The Three Little Pigs Essay Sample
- Pages: 5
- Word count: 1,224
- Rewriting Possibility: 99% (excellent)
- Category: story
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Introduction of TOPIC
The classic folk tale, Three Little Pigs, provides many opportunities for fun learning activities across the curriculum. Here are some suggestions.
Three’s the Charm Focus on the number three. Read other stories, such as Three Billy Goats Gruff and Goldilocks and the Three Bears, or recite a rhyme such as Three Little Kittens. Have each child draw a picture of three of the same thing. Label each drawing: 3 chairs, 3 bears, 3 flowers, etc. Gather the illustrations into a class book about the number three.
All Kinds of Houses Brainstorm a variety of home-building materials with children — from the realistic to the silly — from mortar and bricks to peanut butter and bread. Have each child draw a picture of a house made from real or unusual materials. Children can dictate a sentence or two about their houses. Create a class book with children’s work. “P” is for Pig Have half the children draw pictures of objects that begin with the sound of the letter P. Have the other half draw anything they wish. Hold up the pictures one at a time. Work with children to sort the pictures into two piles: things that begin with the sound of the letter P and things that do not. Variation: Encourage each child to draw a picture of something that begins with the sound of the letter P. Label each picture. Gather children’s illustrations into a class book about the letter P.
Blow Painting Provide paper plates, plastic spoons, several colors of slightly watered down tempera paints, and short lengths of drinking straws. Show children how to place a blob of paint on the paper and then blow through the drinking straw to scatter it to create designs. BE CAREFUL to show children how to blow out as if they are blowing bubbles, rather than sucking on the straw as they would if they were drinking something from it. Getting to Know Pigs Introduce children to facts about pigs with simple nonfiction books. Talk with children about where pigs usually live, what they like to eat, the sounds they make, and their characteristics such as snouts and curly tails. Discuss how the pigs in the story are alike and different from real pigs. Let Them Eat Straw! Children will enjoy a nutrition-time treat of straw (crushed shredded wheat or Asian-type noodles), sticks (pretzel rods), and bricks (cheese cut in cubes).
Send the FingerTale puppet fun home with your students! Just reproduce the included story and puppets for each child. It’s a great way for children to continue building language arts skills, from vocabulary development to listening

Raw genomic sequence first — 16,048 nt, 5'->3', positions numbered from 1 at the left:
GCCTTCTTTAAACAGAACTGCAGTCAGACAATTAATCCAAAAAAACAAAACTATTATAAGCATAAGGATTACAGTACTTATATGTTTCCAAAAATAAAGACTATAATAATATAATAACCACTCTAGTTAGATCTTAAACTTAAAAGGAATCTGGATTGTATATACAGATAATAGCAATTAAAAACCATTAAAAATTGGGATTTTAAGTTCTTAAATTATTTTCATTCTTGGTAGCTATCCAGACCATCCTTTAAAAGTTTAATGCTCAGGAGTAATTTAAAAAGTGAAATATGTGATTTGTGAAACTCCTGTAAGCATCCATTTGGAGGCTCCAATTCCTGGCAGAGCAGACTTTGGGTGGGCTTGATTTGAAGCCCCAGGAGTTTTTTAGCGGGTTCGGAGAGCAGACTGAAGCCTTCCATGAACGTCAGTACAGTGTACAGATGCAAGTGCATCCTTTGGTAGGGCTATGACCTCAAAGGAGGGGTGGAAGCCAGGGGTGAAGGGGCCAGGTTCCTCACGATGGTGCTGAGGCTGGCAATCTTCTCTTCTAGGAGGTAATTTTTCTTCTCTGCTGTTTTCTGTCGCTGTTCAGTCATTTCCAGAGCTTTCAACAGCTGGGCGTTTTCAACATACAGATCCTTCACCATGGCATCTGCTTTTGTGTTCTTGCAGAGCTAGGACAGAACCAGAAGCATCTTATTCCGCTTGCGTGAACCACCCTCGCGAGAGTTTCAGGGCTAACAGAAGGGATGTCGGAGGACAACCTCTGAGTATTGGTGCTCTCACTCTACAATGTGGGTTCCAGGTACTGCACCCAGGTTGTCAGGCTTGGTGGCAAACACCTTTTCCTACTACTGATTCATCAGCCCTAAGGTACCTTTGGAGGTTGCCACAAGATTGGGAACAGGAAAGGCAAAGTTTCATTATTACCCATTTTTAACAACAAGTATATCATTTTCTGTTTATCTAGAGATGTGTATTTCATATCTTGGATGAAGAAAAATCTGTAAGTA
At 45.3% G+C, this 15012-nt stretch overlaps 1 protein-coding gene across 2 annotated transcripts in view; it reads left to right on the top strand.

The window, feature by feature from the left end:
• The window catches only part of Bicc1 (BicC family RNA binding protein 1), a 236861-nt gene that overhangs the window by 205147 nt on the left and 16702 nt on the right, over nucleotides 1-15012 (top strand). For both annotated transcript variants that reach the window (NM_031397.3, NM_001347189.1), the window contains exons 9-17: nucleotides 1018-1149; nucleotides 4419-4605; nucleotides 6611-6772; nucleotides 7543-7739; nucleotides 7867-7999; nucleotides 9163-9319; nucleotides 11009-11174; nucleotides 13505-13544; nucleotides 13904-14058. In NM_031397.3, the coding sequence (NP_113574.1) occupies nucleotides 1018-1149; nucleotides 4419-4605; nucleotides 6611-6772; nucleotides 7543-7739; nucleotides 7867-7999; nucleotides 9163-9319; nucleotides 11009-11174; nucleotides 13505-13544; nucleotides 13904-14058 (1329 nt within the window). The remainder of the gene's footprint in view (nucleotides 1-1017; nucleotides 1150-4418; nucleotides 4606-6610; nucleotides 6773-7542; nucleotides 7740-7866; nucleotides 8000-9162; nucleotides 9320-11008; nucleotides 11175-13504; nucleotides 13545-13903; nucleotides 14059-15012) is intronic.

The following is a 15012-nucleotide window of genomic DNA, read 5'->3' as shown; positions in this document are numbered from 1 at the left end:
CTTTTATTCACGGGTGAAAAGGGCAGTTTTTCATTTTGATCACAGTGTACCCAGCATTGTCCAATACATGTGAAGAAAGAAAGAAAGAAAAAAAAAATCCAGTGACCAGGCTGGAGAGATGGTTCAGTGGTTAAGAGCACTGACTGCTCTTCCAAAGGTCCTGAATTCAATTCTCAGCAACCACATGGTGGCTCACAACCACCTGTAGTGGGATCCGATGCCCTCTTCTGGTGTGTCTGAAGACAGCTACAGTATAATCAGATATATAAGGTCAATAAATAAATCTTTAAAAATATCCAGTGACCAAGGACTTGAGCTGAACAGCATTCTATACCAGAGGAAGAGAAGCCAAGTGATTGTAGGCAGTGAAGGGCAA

M A K E – YO U R- O WN F IN G E R TA L E P U P P E T S You
The three brothers played happily together in their large, safe yard. When they grew old enough to leave home, they bid their mother goodbye. “Good-bye,” she replied sadly. “And remember, whatever you do, stay away from the big bad wolf because he will eat you!” Off the three pigs went to see the big, wide world. After awhile they got tired of traveling and decided to settle down. The first little pig bought a stack of fluffy straw from a farmer to build a house. He worked all day long making his new home. When he was done, he had a little house with a door and two windows. “This will keep me warm and snug,” said the first little pig, and off he went to play. The second little pig bought some sticks from a woodsman to build his house. He, too, spent an entire day making his new home. “This will keep me warm and snug,” said the second little pig, and off he went to play. The third little pig was all alone without a home. Then he saw a mason with a cart of heavy bricks. “Can I buy some of your bricks to build myself a house?” asked the third little pig.
The mason agreed, and the little pig bought a pile of sturdy bricks. It took the third little pig nearly a week to build his brick house. But when he was finished building, he was very pleased. “This will keep me warm and snug and SAFE,” the little pig said. Several days later, along came the big bad wolf, who had heard that some juicy pigs had moved in nearby. He knocked on the door of the first little pig’s straw house. “Who’s there?” said the first little pig. “Let me in,” growled the hungry wolf, “or I’ll huff and I’ll puff and I’ll blow your house down.” “Not by the hair of my chinny, chin, chin,” squealed the first little pig. So the wolf huffed and puffed and blew the straw house down. The first little pig scampered to his brother’s stick house and slammed the door, before the wolf closed in on him. “Let me in,” snarled the hungry wolf, “or I’ll huff and I’ll puff and I’ll blow your house down.” “Not by the hair of my chinny, chin, chin,” squealed the second little pig. So the wolf did as he promised. He huffed and he puffed and he blew the stick house down.
The two little pigs scurried to their brother’s brick house and closed the heavy door behind them, just in the nick of time. “Let me in,” cried the hungry wolf, “or I’ll huff and I’ll puff and I’ll blow your house down.” “Not by the hair of my chinny, chin, chin,” squealed the third little pig. “Huff and puff all you want!” So the wolf huffed and he puffed. Then he huffed and puffed some more. But try as he might, he could not blow down the third little pig’s sturdy brick house. Thinking of the tasty meal snug inside the house, the wolf climbed up on the roof and peeked inside the chimney. “Time to eat!” he roared, as he slid down the chimney, ready to gobble up the pigs inside. Splash! The wolf fell into the big pot of boiling water which the three pigs had prepared. “Yowww,” the wolf yelped. He jumped up and ran out of the third pig’s house. “I’ll never bother those pigs again!” he vowed.